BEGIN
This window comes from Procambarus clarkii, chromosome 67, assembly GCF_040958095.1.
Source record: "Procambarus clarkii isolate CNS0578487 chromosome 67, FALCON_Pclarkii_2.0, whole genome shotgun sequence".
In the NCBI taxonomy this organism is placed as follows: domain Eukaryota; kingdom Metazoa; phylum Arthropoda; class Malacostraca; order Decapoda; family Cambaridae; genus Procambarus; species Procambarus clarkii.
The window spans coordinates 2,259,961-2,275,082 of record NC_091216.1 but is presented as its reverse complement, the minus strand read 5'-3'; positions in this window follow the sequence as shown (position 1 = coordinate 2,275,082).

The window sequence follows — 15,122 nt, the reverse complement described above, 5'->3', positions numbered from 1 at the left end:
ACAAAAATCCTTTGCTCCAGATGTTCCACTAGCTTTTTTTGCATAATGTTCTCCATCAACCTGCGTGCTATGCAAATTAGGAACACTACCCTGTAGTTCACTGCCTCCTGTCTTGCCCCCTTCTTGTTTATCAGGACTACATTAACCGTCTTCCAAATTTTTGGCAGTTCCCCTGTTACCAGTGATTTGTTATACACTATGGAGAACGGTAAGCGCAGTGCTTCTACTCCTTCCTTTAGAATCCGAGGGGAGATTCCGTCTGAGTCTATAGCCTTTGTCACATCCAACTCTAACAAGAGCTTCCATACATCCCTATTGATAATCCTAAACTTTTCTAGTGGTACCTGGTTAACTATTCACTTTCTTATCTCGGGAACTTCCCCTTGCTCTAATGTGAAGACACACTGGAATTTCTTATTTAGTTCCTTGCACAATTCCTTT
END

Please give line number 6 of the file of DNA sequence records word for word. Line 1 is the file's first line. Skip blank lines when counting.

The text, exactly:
ACAAAAATCCTTTGCTCCAGATGTTCCACTAGCTTTTTTTGCATAATGTTCTCCATCAACCTGCGTGCTATGCAAATTAGGAACACTACCCTGTAGTTCACTGCCTCCTGTCTTGCCCCCTTCTTGTTTATCAGGACTACATTAACCGTCTTCCAAATTTTTGGCAGTTCCCCTGTTACCAGTGATTTGTTATACACTATGGAGAACGGTAAGCGCAGTGCTTCTACTCCTTCCTTTAGAATCCGAGGGGAGATTCCGTCTGAGTCTATAGCCTTTGTCACATCCAACTCTAACAAGAGCTTCCATACATCCCTATTGATAATCCTAAACTTTTCTAGTGGTACCTGGTTAACTATTCACTTTCTTATCTCGGGAACTTCCCCTTGCTCTAATGTGAAGACACACTGGAATTTCTTATTTAGTTCCTTGCACAATTCCTTT